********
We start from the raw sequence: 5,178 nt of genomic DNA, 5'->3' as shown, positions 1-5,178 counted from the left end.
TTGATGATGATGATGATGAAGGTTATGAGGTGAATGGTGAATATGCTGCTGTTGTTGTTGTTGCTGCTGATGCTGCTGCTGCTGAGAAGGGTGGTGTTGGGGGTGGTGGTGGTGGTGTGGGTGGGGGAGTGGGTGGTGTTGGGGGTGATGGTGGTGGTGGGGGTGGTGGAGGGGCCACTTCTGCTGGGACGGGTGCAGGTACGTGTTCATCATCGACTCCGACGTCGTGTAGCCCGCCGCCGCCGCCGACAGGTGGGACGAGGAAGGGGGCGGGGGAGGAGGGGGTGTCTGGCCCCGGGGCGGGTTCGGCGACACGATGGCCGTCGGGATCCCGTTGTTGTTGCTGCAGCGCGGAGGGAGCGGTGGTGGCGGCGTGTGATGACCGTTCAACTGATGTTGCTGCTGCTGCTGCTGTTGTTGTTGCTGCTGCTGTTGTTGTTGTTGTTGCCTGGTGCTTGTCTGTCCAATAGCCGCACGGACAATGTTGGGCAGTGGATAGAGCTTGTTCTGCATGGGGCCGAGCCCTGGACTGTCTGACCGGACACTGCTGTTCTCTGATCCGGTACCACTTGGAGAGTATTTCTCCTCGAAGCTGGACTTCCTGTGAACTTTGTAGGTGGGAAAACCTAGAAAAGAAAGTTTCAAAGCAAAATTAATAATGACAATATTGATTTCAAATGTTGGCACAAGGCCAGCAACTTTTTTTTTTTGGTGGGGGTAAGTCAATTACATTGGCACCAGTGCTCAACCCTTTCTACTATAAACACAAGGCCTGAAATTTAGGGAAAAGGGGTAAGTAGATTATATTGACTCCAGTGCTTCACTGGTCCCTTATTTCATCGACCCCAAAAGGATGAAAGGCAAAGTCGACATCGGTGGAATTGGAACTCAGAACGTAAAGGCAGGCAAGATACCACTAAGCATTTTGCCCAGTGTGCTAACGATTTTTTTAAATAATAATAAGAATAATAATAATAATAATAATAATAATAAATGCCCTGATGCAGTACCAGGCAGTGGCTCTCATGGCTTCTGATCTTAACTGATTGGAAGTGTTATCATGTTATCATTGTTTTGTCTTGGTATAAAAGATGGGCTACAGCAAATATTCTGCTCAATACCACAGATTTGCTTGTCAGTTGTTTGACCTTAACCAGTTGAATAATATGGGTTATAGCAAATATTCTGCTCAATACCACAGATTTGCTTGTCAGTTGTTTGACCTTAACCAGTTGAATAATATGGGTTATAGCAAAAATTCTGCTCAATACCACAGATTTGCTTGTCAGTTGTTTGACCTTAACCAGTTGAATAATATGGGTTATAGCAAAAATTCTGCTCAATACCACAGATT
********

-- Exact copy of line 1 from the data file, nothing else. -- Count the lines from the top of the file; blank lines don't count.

We start from the raw sequence: 5,178 nt of genomic DNA, 5'->3' as shown, positions 1-5,178 counted from the left end.